Fun with Remote Servers
You may or may not have noticed but this site was down some since late Sunday evening until right before I wrote this. I'm not exacly sure what happened but I have some sense of it so I thought I'd jot it down here. I also cover the hardware that runs this system as well as a little about the hosting company we are using. If you are interested, read the rest of the story.
The Physical Server
The physical server that runs this site is actually a 1.8GHz dual-core AMD with 2GB of RAM and three 250GB hard drives (a software RAID 1 with a spare). Two long time Atari buddies of mine (Joe in Connecticut and Rob in Massachusetts) and I went in and bought the parts to build the server with. I only chipped in $200 and Rob and Joe footed the rest of the bill. All of the parts were ordered by Rob and shipped to him... and he put the system together. Rob got a basic Linux install going and got the system on the Internet. I ssh'ed in. and did a remote, medialess install of CentOS 4.3 with the GUI installer piped to me via VNC. Rebooted, did all of the updates... and then installed OpenVZ. Shortly after that CentOS 4.4 came out and I upgraded it along with all of the VPSes. Then Rob shipped it to the hosting company.
The Hosting Company
The hosting company that provides the physical server with its connection to the Internet is ColoPronto which is a division of ServerPronto... which I believe is owned by InfoLink. We actually have a small block of IP addresses and are currently running the Host OS and seven VPSes each with their own IP address.
I believe the physical complex where the server is located is in Florida somewhere. While I wish I could have the server within 10 miles of where I live so I could actually have physical access to it... since I don't pay for the connection... which would certainly be several times what Rob is paying... I can't really complain. I believe with the high speed connection and the extra IP addresses, the bill is about $20.93 a month... which is barely higher than dialup here in Montana.
The Problem Begins
The system and connection have been fairly stable until about 10 minutes before New Years Day (Sunday night). I noticed the server was down (Warren sent me an IM message about it too) and did a traceroute to it. The traceroute timed out at the hop just above the machine... so I submitted a trouble ticket via the hosting provider's online customer support site. About 7:30 AM (Monday) I noticed the server was back up. Yeah! I checked the trouble ticket system and didn't see a response.
Then on Monday night I noticed the system had gotten rebooted... and a trouble ticket response. They said they had rebooted the system (even though it had come back up several hours before) and that during the boot Kudzu had come up with a screen saying it had detected a new network card. They took it upon themselves to configure this new NIC and gave it the IP address assigned to the Host OS.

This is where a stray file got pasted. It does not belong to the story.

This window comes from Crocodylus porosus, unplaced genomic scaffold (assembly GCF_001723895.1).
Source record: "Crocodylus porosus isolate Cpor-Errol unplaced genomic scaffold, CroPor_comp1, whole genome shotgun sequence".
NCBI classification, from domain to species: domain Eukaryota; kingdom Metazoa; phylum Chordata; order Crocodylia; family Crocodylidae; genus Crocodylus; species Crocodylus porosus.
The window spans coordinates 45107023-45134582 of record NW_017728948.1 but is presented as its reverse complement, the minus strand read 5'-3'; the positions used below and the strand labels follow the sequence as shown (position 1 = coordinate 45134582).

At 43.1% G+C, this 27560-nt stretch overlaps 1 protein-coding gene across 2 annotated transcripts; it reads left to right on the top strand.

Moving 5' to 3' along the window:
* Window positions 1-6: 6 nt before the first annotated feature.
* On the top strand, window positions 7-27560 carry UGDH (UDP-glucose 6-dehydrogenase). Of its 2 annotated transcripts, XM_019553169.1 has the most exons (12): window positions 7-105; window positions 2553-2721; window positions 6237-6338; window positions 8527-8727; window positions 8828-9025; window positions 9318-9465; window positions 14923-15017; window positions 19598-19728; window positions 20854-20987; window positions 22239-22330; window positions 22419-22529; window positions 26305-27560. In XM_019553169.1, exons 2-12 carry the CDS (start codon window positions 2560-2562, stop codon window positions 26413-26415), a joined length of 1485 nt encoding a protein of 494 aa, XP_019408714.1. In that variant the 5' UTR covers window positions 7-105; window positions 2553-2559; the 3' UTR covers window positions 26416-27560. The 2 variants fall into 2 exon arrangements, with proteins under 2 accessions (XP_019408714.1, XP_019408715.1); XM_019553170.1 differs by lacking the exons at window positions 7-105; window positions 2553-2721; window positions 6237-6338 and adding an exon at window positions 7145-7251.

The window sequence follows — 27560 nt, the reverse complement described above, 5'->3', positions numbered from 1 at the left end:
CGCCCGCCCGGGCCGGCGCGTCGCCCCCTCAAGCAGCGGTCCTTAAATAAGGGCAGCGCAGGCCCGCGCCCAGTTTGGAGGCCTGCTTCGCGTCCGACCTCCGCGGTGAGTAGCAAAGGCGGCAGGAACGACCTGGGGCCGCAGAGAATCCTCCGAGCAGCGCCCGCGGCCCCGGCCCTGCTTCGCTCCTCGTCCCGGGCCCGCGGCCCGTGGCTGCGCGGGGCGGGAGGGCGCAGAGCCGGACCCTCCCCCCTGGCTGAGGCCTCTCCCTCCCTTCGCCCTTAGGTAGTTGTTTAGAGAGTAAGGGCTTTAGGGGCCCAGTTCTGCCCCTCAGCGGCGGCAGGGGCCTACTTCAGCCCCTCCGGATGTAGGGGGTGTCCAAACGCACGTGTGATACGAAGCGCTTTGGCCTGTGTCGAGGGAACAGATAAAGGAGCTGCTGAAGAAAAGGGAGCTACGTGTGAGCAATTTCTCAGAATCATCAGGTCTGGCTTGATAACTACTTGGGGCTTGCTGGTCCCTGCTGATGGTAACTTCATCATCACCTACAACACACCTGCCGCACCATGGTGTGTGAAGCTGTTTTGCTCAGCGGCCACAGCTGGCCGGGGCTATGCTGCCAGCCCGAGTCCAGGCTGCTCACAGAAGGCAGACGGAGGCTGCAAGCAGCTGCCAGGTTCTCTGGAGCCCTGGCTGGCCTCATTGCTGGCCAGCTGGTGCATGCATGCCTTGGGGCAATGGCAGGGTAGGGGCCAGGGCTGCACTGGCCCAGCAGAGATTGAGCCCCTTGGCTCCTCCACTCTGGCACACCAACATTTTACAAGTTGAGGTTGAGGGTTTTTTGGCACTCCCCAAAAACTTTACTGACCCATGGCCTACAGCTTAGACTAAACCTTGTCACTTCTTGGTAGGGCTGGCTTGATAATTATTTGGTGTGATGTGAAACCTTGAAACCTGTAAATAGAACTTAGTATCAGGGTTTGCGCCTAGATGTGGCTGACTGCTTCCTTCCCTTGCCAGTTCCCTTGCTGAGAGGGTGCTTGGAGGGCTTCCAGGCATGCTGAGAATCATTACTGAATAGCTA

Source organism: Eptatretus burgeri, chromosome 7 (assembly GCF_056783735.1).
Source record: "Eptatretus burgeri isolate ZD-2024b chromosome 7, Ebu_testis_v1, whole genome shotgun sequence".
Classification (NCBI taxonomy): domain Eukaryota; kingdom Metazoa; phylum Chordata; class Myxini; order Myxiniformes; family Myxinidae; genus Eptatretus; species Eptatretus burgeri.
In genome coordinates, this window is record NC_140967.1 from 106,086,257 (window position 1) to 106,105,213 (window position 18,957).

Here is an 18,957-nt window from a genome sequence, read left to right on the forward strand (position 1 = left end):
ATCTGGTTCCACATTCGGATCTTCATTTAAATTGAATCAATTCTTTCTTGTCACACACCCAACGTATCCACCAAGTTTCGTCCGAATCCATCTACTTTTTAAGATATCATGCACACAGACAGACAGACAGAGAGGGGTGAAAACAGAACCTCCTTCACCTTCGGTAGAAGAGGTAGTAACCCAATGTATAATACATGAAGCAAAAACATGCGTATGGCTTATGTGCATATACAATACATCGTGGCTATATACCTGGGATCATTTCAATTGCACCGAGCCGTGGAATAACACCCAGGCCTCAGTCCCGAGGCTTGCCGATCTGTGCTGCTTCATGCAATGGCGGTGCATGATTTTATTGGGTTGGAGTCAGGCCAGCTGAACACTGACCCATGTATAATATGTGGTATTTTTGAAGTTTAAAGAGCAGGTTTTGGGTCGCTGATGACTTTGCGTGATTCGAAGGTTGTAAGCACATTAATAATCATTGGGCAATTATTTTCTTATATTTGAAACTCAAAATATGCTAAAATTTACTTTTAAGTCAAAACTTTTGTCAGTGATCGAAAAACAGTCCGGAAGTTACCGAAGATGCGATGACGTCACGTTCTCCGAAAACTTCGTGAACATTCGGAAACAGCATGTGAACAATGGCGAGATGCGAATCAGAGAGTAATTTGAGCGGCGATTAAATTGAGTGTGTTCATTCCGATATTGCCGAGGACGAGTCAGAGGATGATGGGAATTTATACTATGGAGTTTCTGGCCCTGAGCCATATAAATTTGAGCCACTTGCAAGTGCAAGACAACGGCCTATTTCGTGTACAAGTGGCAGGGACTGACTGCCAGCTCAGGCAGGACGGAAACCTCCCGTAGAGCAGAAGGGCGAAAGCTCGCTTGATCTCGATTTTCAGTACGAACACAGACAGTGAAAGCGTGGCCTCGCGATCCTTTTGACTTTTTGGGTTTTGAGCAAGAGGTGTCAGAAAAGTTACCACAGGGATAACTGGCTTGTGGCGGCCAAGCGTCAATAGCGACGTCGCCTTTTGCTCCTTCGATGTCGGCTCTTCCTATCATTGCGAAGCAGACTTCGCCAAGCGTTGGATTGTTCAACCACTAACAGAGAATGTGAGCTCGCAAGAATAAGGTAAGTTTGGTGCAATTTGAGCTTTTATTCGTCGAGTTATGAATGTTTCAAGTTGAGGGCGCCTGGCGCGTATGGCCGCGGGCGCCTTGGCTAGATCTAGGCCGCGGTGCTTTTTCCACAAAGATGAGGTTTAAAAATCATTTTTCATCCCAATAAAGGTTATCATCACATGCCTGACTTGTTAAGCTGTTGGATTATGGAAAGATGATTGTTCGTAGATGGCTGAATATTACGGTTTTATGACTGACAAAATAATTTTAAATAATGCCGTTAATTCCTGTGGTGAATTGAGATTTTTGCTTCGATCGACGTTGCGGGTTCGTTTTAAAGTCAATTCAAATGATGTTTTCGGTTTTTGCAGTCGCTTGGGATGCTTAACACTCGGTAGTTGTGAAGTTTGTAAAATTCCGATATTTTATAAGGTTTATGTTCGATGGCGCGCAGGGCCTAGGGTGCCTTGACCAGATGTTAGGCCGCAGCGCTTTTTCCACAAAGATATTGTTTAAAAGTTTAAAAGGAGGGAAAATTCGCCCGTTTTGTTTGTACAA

I could still access the server but something was weird. I did an
ifconfig and it showed two network interface cards (eth0 and eth1) and both of them were configured to have the same IP address. ARGH!. Rob thought he had disabled the second NIC in the BIOS of the machine... but perhaps that got reset somehow... OR perhaps a newer Linux kernel could see the card despite it being turned off in the BIOS. Whatever the case, the hosting provider tech support person ended up with both interfaces configured although only one had a network cable plugged into it.
It is not a good thing when two NICs have the same address... and we started running into connectivity issues. I submitted another trouble ticket explaining that we did NOT want eth1 setup... and to check what port actually had the network cable plugged in. Seems the technician who had configured eth1 had also moved the network cable too.
The VPSes were trying to go through eth0 so they had lost connectivity. Since I could get to the Host OS still, I manually restarted each VPS (
vzctl restart VPID) and they started working again as that caused them to start routing through eth1.
Please review the following steps and see if they make sense to you. If they do, please follow them and report any success. :)
- Login to the console as root
- Move the network cable from current port (eth1) to other port (eth0)
- restart networking
service network restart
- Manually take down eth1
ifconfig eth1 down
- Remove the config for eth1
- restart networking again
service network restart
- Verify that eth0 is configured and up and that eth1 does not show up
- Verify connectivity with the outside world
ping something outside
Working for Good?
I got a response back from them that said they had followed my instructions and that it appeared to be working again.
I ssh'ed in again, saw that indeed eth0 was setup and working, and that eth1 was no longer configured. I had to restart the VPSes again so they would switch from eth1 back to eth0... but I was expecting that. I guess I could reboot the machine and make sure it comes up like expected, but I'm just not in the mood for it quite yet.
Let's hope the system stays up for a long time to come... knock on wood.